Business Technology

Social Entrepreneur Chad Mulder Is Helping Women In East Africa Redefine Their Economic Futures With “ruly”

  • AUTHOR: Natasha Clark
  • DATE: 01/28/2015

Entrepreneur Chad Mulder and “ruly” help to change economic futures one photo at a time

Chad Mulder_rulyChad Mulder was inspired to create ruly after traveling in East Africa with his wife and young boys as volunteers for a fair trade company. He was captivated by the way entrepreneurs were designing startups to address big social issues and the positive impact they had on local families.

“We want to see the end of extreme global poverty. It has ravaged too much of the world for too long, and it has been especially brutal for women,” Mulder said. “Instead of aid or charity, we’ve set out to create a sustainable business that generates transformative jobs. Not just any kind of job, but tech jobs. We believe this type of job creation can change the economic future of women, families and communities.”

His answer to help women is ruly, a digital photo concierge service with a mission to create tech jobs for women in poverty. The service provides a much-needed solution to the problem of unorganized digital photo files. Most people take a lot of digital photos but rarely organize them because it’s such a time-consuming, painstaking process. Of course, the more the problem is neglected, the worse it gets. Technology alone doesn’t provide a good solution because it cannot replicate the key element of human judgment.

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ruly aims to solve the overwhelming photo problem while also pursuing a social impact goal of providing technology jobs for some of the world’s most marginalized. Women living in poverty in developing countries are trained as photo specialists to sort and edit large quantities of photos. With this training, they can become active participants in today’s most promising economy–the digital economy.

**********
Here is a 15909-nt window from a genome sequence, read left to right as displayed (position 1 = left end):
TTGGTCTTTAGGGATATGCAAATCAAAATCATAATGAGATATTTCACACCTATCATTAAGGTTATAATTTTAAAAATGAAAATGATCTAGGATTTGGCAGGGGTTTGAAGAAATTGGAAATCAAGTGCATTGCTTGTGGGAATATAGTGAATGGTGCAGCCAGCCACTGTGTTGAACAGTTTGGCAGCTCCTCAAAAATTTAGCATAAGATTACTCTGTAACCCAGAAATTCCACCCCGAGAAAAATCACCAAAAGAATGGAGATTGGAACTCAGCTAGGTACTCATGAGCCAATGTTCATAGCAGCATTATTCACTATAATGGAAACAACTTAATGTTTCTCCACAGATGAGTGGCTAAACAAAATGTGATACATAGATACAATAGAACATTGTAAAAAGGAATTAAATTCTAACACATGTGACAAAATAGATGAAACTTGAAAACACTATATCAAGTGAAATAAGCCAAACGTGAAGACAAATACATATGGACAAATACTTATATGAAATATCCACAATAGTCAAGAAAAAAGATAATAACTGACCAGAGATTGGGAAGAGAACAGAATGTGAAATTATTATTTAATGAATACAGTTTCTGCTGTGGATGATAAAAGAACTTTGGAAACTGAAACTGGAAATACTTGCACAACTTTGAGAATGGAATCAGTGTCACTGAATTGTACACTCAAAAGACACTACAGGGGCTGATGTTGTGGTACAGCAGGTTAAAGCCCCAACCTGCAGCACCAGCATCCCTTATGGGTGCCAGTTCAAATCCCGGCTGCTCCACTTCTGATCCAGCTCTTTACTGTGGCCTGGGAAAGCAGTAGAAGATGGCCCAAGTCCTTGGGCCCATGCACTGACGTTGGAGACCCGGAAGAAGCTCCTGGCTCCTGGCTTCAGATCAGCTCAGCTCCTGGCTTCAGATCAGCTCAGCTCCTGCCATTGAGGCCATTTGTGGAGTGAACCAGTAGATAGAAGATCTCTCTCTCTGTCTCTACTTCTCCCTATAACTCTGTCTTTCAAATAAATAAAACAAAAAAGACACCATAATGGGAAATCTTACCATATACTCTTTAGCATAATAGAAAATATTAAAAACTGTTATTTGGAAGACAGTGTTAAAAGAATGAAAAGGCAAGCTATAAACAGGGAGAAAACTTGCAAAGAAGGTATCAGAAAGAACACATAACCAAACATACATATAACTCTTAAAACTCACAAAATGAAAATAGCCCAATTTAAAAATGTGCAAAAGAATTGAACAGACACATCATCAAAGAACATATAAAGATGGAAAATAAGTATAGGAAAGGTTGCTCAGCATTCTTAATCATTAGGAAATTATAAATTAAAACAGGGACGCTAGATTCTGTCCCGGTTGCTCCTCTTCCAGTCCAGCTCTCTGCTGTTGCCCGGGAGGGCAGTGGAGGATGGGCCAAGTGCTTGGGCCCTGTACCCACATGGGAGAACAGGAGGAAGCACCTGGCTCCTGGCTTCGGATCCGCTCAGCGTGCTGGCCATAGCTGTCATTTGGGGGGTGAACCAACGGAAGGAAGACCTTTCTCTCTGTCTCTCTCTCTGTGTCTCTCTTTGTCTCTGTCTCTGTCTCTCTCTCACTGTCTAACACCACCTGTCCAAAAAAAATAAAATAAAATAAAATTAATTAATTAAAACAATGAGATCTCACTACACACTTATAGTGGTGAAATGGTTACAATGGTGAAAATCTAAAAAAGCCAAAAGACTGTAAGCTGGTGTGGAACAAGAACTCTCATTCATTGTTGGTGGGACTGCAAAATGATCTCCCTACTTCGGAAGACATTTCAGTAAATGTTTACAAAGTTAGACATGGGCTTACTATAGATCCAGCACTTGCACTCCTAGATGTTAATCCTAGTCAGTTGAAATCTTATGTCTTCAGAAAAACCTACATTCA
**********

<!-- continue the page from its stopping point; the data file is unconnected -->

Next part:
For customers, the ruly solution is simple. Customers send their photo files to ruly through Dropbox. Each photo is assessed individually to separate the Klutter–unnecessary duplicates, shots that are out of focus, and mistake shots–and identify the remaining Keepers. No photos are ever deleted; they are merely moved to orderly subfolders. From the Keepers, ruly photo specialists then find the very best shots–the Highlights. Customers can elect to have their Highlights edited, including cropping, color optimization, and beautiful filters. Highlights from the entire year are aggregated into an Annual Highlights folder, making a year’s worth of the best photos completely ready and accessible for any creative project or photobook. The ultimate result: a thoughtfully organized library that makes navigating photo files intuitive and edited Highlights readily accessible.